Saint Mary’s administrators confront Cervelli resignation, introduce Nekvasil as interim president
Jordan Cockrum | Monday, October 8, 2018
For the second time in the last three years, Saint Mary’s has a new College president.
In an open letter to students Friday, chair of the Board of Trustees Mary Burke announced the resignation of President Jan Cervelli and the appointment of former Provost Nancy Nekvasil as the Interim President of the College.
“I wanted to make you aware of an immediate change in our Saint Mary’s family,” Burke said in the letter. “Earlier this week, President Cervelli informed the Board of Trustees of her intent to resign. We appreciate all that she has contributed to Saint Mary’s during her tenure here and we wish her the best. We are grateful for her leadership and devotion to the Belles. Her on-campus camaraderie and interactions will be missed.”
Interim President Nekvasil, who will serve in this role until the summer of 2020, said her focus will be to promote the values that encompass Saint Mary’s during this transition.
“I am humbled and inspired to work with our entire campus community to uphold and strengthen Saint Mary’s and ensure continuity in this time of transition,” Nekvasil said in an email. “In my three decades as a faculty member and administrator, the constants have been the educational and spiritual values that distinguish the College, creating a supportive environment in which students can meet the challenges inherent in an excellent education.”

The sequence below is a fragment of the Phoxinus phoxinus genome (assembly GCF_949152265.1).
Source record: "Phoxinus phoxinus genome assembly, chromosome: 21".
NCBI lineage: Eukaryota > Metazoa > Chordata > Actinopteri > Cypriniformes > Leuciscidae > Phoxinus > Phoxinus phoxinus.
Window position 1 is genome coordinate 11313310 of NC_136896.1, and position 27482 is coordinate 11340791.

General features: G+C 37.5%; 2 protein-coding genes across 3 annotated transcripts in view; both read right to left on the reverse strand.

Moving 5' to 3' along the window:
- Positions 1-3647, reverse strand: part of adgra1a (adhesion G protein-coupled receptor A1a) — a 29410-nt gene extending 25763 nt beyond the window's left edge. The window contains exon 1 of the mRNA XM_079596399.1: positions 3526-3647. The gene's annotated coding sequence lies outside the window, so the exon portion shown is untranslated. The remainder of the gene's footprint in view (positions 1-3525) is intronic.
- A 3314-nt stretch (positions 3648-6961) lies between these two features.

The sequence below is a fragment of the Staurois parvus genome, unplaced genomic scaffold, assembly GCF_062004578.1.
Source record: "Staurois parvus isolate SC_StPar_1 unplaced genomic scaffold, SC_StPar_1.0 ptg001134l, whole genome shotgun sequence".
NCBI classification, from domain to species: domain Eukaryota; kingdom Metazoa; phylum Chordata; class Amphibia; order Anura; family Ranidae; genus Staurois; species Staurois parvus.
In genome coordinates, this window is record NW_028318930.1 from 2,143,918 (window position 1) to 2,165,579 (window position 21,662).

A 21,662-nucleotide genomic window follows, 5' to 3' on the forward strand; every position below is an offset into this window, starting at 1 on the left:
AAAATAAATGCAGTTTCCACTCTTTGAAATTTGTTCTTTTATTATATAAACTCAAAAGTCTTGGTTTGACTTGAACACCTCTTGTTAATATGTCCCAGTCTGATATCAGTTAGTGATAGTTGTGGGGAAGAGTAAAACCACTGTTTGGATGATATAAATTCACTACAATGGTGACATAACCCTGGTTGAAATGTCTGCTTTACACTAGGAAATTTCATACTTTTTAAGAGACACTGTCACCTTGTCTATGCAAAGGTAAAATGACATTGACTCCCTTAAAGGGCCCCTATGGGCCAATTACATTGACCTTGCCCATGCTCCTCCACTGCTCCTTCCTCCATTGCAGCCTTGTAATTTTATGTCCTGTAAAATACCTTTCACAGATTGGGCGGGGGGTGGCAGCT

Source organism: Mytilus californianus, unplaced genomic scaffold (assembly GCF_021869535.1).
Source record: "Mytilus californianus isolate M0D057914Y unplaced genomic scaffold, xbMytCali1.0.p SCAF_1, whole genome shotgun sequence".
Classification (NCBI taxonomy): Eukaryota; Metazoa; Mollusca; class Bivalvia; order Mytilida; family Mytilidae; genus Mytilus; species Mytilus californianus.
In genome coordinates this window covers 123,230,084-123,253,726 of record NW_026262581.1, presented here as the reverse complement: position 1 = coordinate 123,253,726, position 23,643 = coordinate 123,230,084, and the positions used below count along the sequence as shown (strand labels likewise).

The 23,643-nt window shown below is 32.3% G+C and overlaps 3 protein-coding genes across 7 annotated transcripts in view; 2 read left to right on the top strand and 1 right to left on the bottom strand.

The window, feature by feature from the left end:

This is the second time in the College’s history that an interim president has been appointed, the first being Sister Alma Peter. Peter served as interim president from 1970-1972 following the sudden death of College President Emeritus Monsignor John J. McGrath, the College’s sixth president.
Cervelli took over the role of president in the fall of 2016 after the retirement of College President Emerita Carol Ann Mooney. Cervelli was known on campus for her connection with students. In an article published May 19, 2017, at the end of her first academic year in office, Cervelli told The Observer, “I have fallen in love with the Belles here.” Cervelli did not respond to a request for comment following her resignation.
This year, Cervelli established office hours to give students the opportunity to speak with her individually in 10-minute sessions. The first of these sessions occurred Sept. 20, and the second was set for Oct. 2. However, the Oct. 2 session was abruptly canceled “due to unforeseen circumstances,” according to an email from the President’s Office that day.
Burke spoke with The Observer on Saturday regarding the resignation of Cervelli and the future of the College. Burke said the Board of Trustees was made aware earlier this week of Cervelli’s intent to resign and the board was not aware that her resignation was a possibility prior to Cervelli making her decision.